Spirituality is just another name for the connection with your spirit. We may have the desire but might not know where to start. Some are found poring over books, others find spiritual masters or healers. However, not many turn towards films for help. It may sound like a peculiar prospect, but cinema has lent itself to spiritualism.
Here are some spiritual films, or films inspired by spirituality, that you should not miss:
1. The Tree of Life (2011)
This is the closest any feature film can ever come to meditation. It traces the beginning of life on earth, even the beginning of earth itself. It intercuts it with family life and living in the modern world. Terrence Malick’s films are becoming more esoteric and overtly spiritual as he transcends into the second phase of his career. These films don’t have a conventional plot, and stray more towards offering an experience. The Tree of Life is the definitive spiritual experience on celluloid.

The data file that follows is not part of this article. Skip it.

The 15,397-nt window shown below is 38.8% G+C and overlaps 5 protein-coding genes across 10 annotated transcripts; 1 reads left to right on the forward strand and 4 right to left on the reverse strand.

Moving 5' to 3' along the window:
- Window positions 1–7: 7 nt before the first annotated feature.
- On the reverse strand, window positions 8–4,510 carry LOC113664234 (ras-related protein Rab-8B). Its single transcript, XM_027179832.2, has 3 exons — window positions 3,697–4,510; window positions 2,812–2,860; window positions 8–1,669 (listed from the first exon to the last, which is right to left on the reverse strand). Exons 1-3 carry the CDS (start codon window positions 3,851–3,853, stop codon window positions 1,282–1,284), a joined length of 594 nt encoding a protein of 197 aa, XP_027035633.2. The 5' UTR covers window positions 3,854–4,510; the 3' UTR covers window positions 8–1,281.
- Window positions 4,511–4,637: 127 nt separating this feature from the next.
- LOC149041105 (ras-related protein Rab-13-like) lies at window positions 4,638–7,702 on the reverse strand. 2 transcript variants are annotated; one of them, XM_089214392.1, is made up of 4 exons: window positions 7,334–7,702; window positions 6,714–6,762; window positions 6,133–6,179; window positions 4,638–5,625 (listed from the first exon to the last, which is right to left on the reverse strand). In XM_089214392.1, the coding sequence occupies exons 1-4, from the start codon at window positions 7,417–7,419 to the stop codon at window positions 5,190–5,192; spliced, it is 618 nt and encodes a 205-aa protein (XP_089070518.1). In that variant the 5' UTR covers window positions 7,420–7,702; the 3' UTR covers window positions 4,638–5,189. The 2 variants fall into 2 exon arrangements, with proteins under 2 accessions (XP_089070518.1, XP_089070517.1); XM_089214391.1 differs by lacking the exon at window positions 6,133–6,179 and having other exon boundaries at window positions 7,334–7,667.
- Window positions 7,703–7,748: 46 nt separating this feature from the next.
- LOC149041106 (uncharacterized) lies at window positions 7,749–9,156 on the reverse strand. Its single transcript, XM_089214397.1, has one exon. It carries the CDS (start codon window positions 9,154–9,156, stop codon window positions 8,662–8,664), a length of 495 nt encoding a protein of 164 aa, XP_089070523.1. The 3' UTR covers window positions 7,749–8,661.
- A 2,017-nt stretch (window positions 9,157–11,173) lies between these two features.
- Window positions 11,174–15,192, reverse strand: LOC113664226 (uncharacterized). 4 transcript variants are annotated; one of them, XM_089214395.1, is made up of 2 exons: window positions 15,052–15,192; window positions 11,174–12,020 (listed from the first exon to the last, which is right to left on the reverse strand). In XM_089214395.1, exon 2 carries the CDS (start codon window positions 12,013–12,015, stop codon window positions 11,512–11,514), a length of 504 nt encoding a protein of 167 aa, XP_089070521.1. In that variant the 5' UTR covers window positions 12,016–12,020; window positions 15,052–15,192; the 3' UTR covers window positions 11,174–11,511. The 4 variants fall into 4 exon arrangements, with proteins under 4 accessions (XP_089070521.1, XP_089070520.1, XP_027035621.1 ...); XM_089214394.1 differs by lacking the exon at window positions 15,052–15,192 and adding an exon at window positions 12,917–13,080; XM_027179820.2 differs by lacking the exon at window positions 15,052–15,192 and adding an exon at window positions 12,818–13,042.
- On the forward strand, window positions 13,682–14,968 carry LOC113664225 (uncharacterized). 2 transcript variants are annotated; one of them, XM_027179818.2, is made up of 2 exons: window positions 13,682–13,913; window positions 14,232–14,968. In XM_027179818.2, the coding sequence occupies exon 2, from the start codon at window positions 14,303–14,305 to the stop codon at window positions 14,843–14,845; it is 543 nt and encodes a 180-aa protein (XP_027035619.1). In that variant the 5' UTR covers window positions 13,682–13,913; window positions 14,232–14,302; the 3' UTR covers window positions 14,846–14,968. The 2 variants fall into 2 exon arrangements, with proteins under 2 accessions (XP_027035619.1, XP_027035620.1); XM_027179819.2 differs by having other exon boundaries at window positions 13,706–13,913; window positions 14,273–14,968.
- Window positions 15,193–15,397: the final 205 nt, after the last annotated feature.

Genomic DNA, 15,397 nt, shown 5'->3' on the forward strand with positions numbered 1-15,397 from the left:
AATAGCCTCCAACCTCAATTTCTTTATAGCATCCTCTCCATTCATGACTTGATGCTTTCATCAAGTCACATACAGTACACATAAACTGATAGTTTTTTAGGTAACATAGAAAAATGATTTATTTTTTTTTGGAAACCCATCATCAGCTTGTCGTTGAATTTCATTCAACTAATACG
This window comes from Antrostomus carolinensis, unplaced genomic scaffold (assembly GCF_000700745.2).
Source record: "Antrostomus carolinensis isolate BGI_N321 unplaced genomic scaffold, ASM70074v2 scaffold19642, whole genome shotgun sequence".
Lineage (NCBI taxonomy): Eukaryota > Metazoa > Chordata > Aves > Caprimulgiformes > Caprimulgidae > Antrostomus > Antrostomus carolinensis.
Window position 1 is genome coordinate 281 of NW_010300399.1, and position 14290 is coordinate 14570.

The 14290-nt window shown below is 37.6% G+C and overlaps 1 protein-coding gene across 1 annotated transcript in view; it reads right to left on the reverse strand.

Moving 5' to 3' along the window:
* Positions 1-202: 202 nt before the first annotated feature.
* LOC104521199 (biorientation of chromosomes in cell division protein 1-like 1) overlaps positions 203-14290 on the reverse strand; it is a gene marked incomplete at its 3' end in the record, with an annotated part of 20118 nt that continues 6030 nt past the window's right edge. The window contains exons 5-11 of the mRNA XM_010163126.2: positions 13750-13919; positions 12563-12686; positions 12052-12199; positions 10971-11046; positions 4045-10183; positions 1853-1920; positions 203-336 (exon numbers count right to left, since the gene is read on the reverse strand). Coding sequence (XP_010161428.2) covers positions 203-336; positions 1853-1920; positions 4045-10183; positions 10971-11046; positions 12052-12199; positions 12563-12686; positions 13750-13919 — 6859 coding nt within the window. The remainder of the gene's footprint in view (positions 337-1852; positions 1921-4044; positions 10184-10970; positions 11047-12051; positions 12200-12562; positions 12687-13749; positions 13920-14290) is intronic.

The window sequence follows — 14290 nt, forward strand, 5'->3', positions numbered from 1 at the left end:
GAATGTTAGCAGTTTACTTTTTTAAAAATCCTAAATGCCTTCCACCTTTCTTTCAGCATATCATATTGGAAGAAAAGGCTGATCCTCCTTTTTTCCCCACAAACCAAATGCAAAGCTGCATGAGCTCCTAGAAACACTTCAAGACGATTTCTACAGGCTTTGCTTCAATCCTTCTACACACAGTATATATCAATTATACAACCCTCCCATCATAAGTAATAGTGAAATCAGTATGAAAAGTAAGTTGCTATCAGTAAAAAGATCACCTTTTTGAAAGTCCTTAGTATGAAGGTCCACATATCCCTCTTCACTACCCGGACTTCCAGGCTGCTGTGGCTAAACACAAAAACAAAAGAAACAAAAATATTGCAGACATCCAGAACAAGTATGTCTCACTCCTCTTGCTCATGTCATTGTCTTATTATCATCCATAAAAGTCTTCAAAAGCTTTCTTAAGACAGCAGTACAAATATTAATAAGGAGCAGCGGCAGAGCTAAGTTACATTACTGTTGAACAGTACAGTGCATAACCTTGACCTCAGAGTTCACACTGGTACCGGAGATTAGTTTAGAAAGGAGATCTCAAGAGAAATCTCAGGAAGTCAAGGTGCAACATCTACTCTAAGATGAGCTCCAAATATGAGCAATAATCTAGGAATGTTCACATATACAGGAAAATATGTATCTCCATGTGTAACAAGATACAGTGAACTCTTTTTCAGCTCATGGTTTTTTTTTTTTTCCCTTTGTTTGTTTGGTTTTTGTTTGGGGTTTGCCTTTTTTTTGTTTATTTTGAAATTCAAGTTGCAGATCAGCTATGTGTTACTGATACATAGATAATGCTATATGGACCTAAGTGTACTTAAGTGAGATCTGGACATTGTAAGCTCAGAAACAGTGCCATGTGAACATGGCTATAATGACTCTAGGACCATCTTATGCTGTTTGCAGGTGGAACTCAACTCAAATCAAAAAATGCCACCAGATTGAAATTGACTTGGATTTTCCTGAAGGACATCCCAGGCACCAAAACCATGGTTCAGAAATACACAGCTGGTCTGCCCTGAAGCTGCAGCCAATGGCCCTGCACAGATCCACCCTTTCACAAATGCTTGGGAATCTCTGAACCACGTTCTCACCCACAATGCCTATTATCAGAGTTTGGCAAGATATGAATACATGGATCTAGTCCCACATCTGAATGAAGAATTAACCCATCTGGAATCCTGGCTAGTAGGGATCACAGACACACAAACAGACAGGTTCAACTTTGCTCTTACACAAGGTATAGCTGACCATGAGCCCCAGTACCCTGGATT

2. The Fountain (2006)
Darren Aronofsky, the director of The Fountain said his film is about coming to terms with your own death. This may sound morbid, but this film is about much more than death. It explores several themes like love, reincarnation, science, Biblical allegories and more. It’s a cerebral puzzle and a transcendental experience. The stunning music by Clint Mansell adds to the beauty of the film. Aronofsky’s recent Biblical epic, Noah, is another provocative film that must not be missed.
Other obscurely spiritual sci-fi films worth watching include Gravity (2013), Cloud Atlas (2012), Signs (2002) and Contact (1997).
3. The Ten Commandments (1956)
The Ten Commandments was the first Biblical film that also became a blockbuster. The story of Moses could not get more compelling and grand. More than 30 years later, Krzyzstof Kieslowski has made 10 films about the 10 commandments with a modern spin to them. This masterwork doesn’t exactly preach each commandment, but presents scenarios where these divine rules mingle with human folly.
4, 5. The Wrong Man (1956) & I Confess (1953)